Without intending to, I turned to the History Channel’s The Bible recently and saw the birth of Moses, the slaughter of Hebrew babies and the rescue of baby Moses from the river. I experienced discomfort bordering on revulsion at the occasional exaggeration of the biblical narrative, yet I kept watching as Moses killed an Egyptian guard who was beating a slave and fled into the wilderness looking like Norman Mailer after a night of drinking, brawling and carousing. There he encountered Yahweh in a burning bush that reminded me of a fireworks display over Navy Pier in Chicago.
Along with millions of other viewers, I saw Moses return to the palace to confront the new pharaoh. The Passover angel of death moved through the city streets in a creeping fog that reminded me of the fog of mosquito insecticide that spewed from city trucks years ago. Then the Red Sea parted in the nick of time for the Hebrews before it flooded back to drown Pharaoh’s pursuing army. There was death and destruction everywhere, all orchestrated and carried out by God.
Who could believe in a God like this? Who could believe in a God who orders his people to destroy the inhabitants of Canaan, making certain that everyone is dead, just to make way for God’s people?
The problem with The Bible and most media representations of the biblical story is that they are so literal. In the effort to get the details of the story right, the storyteller misses the point. Over the years, most of us come to an accommodation with biblical texts that stretch the imagination—particularly those texts that portray God as vengeful, angry and murderous. We parse the Red Sea story as a myth, a story that reveals an important truth about God and human beings. Maybe the Red Sea was a swamp; maybe the pursuing Egyptian chariots became mired in the mud; maybe the people of God told the story of their ancestors’ unlikely escape from Egypt and added details with each retelling. But for most of us the point is not the story; the point is the gracious providence of God, which operates in history as hope and justice and love.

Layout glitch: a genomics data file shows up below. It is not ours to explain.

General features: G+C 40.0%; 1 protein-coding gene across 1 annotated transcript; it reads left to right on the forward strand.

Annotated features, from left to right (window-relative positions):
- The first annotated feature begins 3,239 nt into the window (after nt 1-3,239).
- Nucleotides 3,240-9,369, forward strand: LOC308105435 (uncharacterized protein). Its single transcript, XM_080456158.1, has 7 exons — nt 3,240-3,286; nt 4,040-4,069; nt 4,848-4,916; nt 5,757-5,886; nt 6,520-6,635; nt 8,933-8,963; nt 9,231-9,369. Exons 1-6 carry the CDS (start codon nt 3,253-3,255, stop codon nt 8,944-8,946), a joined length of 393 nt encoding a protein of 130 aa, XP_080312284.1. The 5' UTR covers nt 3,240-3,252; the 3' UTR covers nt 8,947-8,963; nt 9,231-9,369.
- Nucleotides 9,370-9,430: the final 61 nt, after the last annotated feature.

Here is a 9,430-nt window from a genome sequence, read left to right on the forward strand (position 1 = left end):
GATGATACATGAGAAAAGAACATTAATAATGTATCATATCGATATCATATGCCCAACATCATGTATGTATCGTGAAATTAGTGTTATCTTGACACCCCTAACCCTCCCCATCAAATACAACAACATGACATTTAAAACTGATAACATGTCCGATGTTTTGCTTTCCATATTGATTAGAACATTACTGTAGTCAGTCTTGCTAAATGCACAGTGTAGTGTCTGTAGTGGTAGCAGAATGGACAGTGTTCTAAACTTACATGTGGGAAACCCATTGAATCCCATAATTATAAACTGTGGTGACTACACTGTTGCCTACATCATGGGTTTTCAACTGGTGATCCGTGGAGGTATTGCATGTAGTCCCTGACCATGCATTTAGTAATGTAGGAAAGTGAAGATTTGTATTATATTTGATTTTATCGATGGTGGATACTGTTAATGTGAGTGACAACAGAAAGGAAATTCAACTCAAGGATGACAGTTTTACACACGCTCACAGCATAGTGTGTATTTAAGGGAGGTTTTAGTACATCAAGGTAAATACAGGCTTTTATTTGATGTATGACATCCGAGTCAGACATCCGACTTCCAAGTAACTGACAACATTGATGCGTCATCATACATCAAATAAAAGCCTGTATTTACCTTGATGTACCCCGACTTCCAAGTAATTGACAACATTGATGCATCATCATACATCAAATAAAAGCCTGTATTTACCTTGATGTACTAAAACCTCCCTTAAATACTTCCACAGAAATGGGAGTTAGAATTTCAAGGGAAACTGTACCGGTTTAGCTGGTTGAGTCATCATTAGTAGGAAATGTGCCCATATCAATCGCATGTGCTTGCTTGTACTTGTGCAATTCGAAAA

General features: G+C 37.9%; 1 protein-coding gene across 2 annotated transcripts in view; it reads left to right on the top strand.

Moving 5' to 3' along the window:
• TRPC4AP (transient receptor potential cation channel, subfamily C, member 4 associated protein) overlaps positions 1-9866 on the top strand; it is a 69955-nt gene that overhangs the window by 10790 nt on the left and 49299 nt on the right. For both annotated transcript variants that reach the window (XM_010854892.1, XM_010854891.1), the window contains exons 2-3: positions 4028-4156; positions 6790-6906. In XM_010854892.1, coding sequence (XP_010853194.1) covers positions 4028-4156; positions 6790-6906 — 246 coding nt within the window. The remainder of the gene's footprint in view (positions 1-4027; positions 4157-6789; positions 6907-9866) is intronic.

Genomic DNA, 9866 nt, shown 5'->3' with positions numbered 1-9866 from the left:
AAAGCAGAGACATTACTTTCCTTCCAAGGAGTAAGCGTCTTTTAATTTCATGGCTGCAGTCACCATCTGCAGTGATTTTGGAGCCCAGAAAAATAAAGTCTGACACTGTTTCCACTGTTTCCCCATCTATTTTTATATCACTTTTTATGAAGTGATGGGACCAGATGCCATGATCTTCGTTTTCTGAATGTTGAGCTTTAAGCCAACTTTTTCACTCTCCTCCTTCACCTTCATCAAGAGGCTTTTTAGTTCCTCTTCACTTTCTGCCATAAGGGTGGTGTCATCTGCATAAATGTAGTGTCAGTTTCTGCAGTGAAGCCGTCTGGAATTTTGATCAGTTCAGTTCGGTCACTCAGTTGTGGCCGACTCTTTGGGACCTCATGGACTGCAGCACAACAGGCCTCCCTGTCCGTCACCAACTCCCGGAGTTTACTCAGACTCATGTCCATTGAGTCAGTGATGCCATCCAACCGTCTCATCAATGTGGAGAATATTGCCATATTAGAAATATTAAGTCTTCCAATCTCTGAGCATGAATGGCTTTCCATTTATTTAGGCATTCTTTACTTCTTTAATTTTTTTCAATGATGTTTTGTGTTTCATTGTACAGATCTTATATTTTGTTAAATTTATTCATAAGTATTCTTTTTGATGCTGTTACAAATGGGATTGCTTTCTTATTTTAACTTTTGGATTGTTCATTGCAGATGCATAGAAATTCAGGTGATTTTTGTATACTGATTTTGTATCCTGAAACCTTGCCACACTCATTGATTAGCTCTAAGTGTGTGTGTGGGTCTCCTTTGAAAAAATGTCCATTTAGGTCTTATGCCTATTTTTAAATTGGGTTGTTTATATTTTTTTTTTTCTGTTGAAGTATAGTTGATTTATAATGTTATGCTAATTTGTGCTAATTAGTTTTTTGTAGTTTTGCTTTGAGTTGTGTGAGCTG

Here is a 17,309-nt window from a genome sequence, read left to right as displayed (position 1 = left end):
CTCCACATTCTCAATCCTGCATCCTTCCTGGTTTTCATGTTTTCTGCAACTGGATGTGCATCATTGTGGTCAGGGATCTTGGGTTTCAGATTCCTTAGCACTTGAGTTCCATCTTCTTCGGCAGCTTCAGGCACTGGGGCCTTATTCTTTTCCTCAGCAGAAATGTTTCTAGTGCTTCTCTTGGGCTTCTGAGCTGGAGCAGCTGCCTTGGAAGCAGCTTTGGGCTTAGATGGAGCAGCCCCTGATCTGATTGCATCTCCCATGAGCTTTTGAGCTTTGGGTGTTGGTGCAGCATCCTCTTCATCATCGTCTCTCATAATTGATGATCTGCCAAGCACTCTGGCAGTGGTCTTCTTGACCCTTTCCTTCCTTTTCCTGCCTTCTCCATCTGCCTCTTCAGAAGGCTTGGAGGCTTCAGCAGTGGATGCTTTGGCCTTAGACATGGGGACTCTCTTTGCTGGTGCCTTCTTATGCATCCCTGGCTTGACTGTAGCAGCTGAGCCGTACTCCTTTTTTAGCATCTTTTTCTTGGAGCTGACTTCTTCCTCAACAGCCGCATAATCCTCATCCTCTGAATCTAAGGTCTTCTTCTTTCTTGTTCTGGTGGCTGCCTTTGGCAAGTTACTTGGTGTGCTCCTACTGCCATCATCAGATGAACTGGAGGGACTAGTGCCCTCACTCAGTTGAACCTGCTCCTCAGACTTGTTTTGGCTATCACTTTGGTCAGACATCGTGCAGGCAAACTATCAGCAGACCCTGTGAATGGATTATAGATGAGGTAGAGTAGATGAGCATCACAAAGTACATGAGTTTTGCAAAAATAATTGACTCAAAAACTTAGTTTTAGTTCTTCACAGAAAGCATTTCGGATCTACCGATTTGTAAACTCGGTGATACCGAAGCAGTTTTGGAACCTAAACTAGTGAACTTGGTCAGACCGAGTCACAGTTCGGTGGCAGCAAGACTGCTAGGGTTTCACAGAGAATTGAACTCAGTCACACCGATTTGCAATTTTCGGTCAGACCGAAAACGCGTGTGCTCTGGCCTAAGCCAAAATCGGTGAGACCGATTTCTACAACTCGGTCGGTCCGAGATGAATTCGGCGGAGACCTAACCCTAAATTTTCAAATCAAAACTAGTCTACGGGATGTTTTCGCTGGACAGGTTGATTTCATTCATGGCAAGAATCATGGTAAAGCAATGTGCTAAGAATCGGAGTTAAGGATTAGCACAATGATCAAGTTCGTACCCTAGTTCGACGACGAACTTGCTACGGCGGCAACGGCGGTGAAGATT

Richard Rohr, a Franciscan who directs the Center for Action and Contemplation in Albuquerque, New Mexico (and writes a fine daily meditation online), offers a working hermeneutic for interpreting scripture. In regard to any text, Rohr proposes: “If you see God operating at a lesser level than the best person you know, then the text is not authentic revelation.” If God is love (1 John 4:16), then no person could be more loving than God, Rohr says. “God is never less loving than the most loving person you know.”
Most of us, like Rohr, do not believe, cannot believe, that God told the Hebrew people to kill everyone who got in their way. No doubt the Hebrews did commit horrible acts; history is full of such stories. But the voice they heard wasn’t God’s voice.
It’s a sad reality that many continue to believe that God orchestrates death, destruction and human suffering and orders people to kill. That, in my mind, is a gross and harmful distortion.